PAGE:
With wildfires becoming more frequent and severe in North America and around the world, forest management plans have come under review in an effort to mitigate higher fire suppression costs as well as human and climate induced fire regime changes. When implementing forest management plans, small communities located deep within the wildland urban interface (WUI) are often left out of the equation for reasons largely to do with economies of scale. Yablecki et al. (2011) developed a comprehensive approach to treating fuels to minimize the threat of wildfires in remote areas while using the biomass generated from the forest treatment process for electrical generation, making the communities more sustainable and self-sufficient. Additionally this community-based model afforded long term lowered utility costs and greenhouse gas (GHG) emission reductions. The authors conclude that their proposition combines wildfire mitigation through forest treatment, power generation through use of biomass, and all other associated benefits, in a model that is entirely managed by the community. –Lindon Pronto
Yablecki, Jessica, Bibeau, Eric L., Smith, Doug W., 2011. Community-based model for bioenergy production coupled to forest land management for wildfire control using combined heat and power. Biomass and Bioenergy 35, 2561–2569.
Using previously published work and available information, Yablecki et al. established and presented a general understanding of the wildfire threats and range of energy (acquisition) needs, and coupled them with common fuels treatment processes and costs per hectare under forest management plans in the USA and Canada. An estimated 20, 000 communities have been identified in the US as vulnerable to wildfires, many of the most severely threatened and previously impacted, lying within the Wildland Urban Interface (WUI)—the area where communities integrate into forested land. In these areas there is less access (escape routes), more dangerous fuel loading in close proximity to homes, and in more remote areas, very limited fire suppression resources. This study postulates that reactive fire management plans are no longer effective, and that in addition to other factors, proactive fuel treatment is preferred to heighten public safety, reduce the high cost of fire suppression activities, and to limit the devastating effects of home and business loss. In more remote communities, the authors propose an all encompassing model to accomplish the aforementioned goals, through community involvement and innovation in sustainable design, while addressing other community needs such as energy generation. In order to partially offset the cost of the forest treatment processes which are to occur every 15 years (in any given area), the use of onsite bioenergy generation is proposed under three models; operating scenarios are illustrated for two of them.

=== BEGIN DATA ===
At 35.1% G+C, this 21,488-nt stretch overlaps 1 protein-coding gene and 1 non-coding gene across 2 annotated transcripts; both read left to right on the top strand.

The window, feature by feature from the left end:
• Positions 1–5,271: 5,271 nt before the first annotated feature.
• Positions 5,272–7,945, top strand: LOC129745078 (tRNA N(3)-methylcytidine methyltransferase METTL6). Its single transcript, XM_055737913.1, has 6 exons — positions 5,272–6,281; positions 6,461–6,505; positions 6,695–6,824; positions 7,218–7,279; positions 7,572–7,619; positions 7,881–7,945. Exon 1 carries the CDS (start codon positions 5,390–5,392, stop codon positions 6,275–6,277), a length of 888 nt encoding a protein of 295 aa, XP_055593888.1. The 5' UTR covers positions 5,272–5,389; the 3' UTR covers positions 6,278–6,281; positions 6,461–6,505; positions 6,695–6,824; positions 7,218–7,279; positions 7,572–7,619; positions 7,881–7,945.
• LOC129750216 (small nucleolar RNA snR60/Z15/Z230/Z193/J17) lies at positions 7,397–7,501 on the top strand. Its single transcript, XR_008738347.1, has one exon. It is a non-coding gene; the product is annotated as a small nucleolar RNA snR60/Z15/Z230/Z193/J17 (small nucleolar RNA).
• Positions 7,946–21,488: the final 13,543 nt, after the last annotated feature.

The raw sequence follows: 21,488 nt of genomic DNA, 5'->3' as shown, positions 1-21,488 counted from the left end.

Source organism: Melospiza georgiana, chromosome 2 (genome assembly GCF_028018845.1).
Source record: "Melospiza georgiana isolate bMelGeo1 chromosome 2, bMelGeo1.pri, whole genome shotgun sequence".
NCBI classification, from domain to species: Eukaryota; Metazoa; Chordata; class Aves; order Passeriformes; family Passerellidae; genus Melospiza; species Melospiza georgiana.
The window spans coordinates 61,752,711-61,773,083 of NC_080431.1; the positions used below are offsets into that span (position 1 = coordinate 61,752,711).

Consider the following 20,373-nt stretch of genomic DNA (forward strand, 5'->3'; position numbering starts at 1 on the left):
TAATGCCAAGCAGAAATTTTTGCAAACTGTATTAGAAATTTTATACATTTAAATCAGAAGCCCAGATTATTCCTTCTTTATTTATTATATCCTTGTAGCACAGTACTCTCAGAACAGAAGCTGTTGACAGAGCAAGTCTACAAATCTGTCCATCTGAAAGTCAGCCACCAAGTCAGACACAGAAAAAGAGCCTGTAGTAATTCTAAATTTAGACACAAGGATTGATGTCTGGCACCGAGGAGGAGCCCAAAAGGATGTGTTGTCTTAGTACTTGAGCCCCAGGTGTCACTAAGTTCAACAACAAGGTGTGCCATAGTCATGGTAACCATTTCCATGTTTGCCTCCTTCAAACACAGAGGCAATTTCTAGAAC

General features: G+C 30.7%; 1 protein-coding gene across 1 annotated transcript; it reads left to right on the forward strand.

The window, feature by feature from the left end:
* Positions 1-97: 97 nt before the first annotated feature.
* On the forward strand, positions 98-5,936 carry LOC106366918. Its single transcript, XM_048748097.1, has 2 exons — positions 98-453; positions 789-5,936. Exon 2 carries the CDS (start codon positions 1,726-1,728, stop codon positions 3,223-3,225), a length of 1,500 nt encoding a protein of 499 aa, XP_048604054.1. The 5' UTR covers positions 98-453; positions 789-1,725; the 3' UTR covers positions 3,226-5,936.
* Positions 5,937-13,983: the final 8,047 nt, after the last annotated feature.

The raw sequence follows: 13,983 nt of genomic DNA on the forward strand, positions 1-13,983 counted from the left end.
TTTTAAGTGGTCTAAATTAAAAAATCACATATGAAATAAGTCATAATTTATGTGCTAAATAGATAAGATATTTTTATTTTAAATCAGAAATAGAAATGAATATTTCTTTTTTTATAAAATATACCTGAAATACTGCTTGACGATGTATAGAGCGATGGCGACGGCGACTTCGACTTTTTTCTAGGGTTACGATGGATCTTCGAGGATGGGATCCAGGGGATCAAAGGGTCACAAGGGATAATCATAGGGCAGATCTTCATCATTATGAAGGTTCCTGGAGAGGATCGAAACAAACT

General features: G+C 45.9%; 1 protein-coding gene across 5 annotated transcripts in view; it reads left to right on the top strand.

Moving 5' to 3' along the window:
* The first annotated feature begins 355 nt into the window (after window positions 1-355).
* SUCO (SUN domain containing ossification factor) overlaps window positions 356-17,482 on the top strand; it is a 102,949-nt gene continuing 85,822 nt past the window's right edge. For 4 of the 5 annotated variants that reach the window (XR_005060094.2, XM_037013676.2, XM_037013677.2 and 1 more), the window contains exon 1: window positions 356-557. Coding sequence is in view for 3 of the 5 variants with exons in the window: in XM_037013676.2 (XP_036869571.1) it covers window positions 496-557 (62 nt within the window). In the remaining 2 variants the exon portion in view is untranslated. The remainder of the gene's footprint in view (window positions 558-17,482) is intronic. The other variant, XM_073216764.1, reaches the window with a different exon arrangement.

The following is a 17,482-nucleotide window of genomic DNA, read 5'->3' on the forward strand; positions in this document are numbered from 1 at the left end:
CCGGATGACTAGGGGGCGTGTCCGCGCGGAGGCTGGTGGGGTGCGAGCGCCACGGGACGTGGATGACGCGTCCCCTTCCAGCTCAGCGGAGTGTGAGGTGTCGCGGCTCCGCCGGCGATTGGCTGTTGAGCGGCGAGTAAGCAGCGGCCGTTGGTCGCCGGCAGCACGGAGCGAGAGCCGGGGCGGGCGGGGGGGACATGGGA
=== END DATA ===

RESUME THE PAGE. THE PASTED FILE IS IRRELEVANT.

The first aspect of this model was an evaluation of fuel treatment costs in threatened communities. Costs were determined to vary from a low of $130 per hectare for prescribed fire alone, to nearly $3,000 per hectare with a combination of prescribed fire and mechanical treatment. Although the cost of mechanical treatment was significantly higher, so are the secondary use options, and hence the potential for additional revenue. One commonly associated issue with mechanical treatment is the cost of transporting removed biomass to be processed offsite—something unfeasible for very remote areas. Because the proposed model makes use of biomass onsite, these costs are eliminated. Biomass that was required to meet energy needs under three energy generating system types, were based on estimates of total annual energy use within a given community. The fuels treatment plan was adjusted accordingly to produce a sufficient amount of biomass for the bioenergy systems; the preferred 15–20 year cycles (estimated time before fuel loading becomes hazardous again) was taken into account and the threat of wildfires was greatly reduced under the new management plan.